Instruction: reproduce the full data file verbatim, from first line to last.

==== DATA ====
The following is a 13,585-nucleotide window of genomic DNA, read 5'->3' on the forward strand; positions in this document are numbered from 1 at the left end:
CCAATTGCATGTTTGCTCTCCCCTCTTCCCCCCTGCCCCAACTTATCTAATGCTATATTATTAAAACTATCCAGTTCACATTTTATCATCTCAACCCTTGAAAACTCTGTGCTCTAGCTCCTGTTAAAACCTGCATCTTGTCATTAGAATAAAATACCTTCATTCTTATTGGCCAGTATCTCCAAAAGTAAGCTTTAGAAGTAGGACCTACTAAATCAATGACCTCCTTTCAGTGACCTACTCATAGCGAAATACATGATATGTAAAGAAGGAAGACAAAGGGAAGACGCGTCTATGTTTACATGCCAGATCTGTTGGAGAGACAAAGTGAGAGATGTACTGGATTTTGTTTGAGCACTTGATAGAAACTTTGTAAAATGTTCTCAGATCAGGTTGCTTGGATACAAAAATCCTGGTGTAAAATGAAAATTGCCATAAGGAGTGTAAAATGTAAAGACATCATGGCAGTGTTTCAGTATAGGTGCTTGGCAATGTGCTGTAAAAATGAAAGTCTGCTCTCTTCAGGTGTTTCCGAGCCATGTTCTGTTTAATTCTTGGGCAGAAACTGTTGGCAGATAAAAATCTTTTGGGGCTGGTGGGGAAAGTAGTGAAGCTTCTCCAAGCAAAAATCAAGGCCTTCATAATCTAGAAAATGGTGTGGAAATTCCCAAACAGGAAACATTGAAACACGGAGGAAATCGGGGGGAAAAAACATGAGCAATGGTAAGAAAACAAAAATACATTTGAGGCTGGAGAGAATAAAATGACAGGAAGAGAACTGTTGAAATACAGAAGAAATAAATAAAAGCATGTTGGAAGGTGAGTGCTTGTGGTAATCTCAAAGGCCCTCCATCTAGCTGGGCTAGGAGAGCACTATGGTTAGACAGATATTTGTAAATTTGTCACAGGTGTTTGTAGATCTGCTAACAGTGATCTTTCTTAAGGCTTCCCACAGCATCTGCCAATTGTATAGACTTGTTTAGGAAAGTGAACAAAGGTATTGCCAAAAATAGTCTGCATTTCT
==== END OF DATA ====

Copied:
The following is a 13,585-nucleotide window of genomic DNA, read 5'->3' on the forward strand; positions in this document are numbered from 1 at the left end:
CCAATTGCATGTTTGCTCTCCCCTCTTCCCCCCTGCCCCAACTTATCTAATGCTATATTATTAAAACTATCCAGTTCACATTTTATCATCTCAACCCTTGAAAACTCTGTGCTCTAGCTCCTGTTAAAACCTGCATCTTGTCATTAGAATAAAATACCTTCATTCTTATTGGCCAGTATCTCCAAAAGTAAGCTTTAGAAGTAGGACCTACTAAATCAATGACCTCCTTTCAGTGACCTACTCATAGCGAAATACATGATATGTAAAGAAGGAAGACAAAGGGAAGACGCGTCTATGTTTACATGCCAGATCTGTTGGAGAGACAAAGTGAGAGATGTACTGGATTTTGTTTGAGCACTTGATAGAAACTTTGTAAAATGTTCTCAGATCAGGTTGCTTGGATACAAAAATCCTGGTGTAAAATGAAAATTGCCATAAGGAGTGTAAAATGTAAAGACATCATGGCAGTGTTTCAGTATAGGTGCTTGGCAATGTGCTGTAAAAATGAAAGTCTGCTCTCTTCAGGTGTTTCCGAGCCATGTTCTGTTTAATTCTTGGGCAGAAACTGTTGGCAGATAAAAATCTTTTGGGGCTGGTGGGGAAAGTAGTGAAGCTTCTCCAAGCAAAAATCAAGGCCTTCATAATCTAGAAAATGGTGTGGAAATTCCCAAACAGGAAACATTGAAACACGGAGGAAATCGGGGGGAAAAAACATGAGCAATGGTAAGAAAACAAAAATACATTTGAGGCTGGAGAGAATAAAATGACAGGAAGAGAACTGTTGAAATACAGAAGAAATAAATAAAAGCATGTTGGAAGGTGAGTGCTTGTGGTAATCTCAAAGGCCCTCCATCTAGCTGGGCTAGGAGAGCACTATGGTTAGACAGATATTTGTAAATTTGTCACAGGTGTTTGTAGATCTGCTAACAGTGATCTTTCTTAAGGCTTCCCACAGCATCTGCCAATTGTATAGACTTGTTTAGGAAAGTGAACAAAGGTATTGCCAAAAATAGTCTGCATTTCT